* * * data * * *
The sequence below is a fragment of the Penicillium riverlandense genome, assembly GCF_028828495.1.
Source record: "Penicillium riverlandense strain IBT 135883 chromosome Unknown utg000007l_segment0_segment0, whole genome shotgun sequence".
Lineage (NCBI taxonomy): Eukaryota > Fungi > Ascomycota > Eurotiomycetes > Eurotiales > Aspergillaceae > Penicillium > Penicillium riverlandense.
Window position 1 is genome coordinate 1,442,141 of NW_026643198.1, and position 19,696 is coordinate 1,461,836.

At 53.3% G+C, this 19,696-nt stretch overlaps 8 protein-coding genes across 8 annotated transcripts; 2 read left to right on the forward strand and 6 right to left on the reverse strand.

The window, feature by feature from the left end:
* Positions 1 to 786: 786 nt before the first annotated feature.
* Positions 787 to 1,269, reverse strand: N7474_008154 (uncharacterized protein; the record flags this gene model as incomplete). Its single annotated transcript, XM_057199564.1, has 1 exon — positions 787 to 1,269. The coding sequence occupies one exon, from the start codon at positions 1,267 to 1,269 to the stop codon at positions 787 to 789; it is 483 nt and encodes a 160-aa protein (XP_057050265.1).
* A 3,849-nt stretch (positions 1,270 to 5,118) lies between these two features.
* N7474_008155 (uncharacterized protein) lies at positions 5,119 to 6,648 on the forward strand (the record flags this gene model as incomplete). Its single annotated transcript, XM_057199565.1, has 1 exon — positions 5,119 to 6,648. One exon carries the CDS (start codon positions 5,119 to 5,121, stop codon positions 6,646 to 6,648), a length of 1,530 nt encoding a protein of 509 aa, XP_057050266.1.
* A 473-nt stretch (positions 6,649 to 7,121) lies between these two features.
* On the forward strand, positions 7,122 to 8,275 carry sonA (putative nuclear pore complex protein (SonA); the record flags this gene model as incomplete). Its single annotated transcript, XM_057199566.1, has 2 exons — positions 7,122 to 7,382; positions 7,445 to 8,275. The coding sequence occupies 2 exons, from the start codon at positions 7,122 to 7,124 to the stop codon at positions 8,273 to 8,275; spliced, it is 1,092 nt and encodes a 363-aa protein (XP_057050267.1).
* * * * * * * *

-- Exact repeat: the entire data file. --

The sequence below is a fragment of the Penicillium riverlandense genome, assembly GCF_028828495.1.
Source record: "Penicillium riverlandense strain IBT 135883 chromosome Unknown utg000007l_segment0_segment0, whole genome shotgun sequence".
Lineage (NCBI taxonomy): Eukaryota > Fungi > Ascomycota > Eurotiomycetes > Eurotiales > Aspergillaceae > Penicillium > Penicillium riverlandense.
Window position 1 is genome coordinate 1,442,141 of NW_026643198.1, and position 19,696 is coordinate 1,461,836.

At 53.3% G+C, this 19,696-nt stretch overlaps 8 protein-coding genes across 8 annotated transcripts; 2 read left to right on the forward strand and 6 right to left on the reverse strand.

The window, feature by feature from the left end:
* Positions 1 to 786: 786 nt before the first annotated feature.
* Positions 787 to 1,269, reverse strand: N7474_008154 (uncharacterized protein; the record flags this gene model as incomplete). Its single annotated transcript, XM_057199564.1, has 1 exon — positions 787 to 1,269. The coding sequence occupies one exon, from the start codon at positions 1,267 to 1,269 to the stop codon at positions 787 to 789; it is 483 nt and encodes a 160-aa protein (XP_057050265.1).
* A 3,849-nt stretch (positions 1,270 to 5,118) lies between these two features.
* N7474_008155 (uncharacterized protein) lies at positions 5,119 to 6,648 on the forward strand (the record flags this gene model as incomplete). Its single annotated transcript, XM_057199565.1, has 1 exon — positions 5,119 to 6,648. One exon carries the CDS (start codon positions 5,119 to 5,121, stop codon positions 6,646 to 6,648), a length of 1,530 nt encoding a protein of 509 aa, XP_057050266.1.
* A 473-nt stretch (positions 6,649 to 7,121) lies between these two features.
* On the forward strand, positions 7,122 to 8,275 carry sonA (putative nuclear pore complex protein (SonA); the record flags this gene model as incomplete). Its single annotated transcript, XM_057199566.1, has 2 exons — positions 7,122 to 7,382; positions 7,445 to 8,275. The coding sequence occupies 2 exons, from the start codon at positions 7,122 to 7,124 to the stop codon at positions 8,273 to 8,275; spliced, it is 1,092 nt and encodes a 363-aa protein (XP_057050267.1).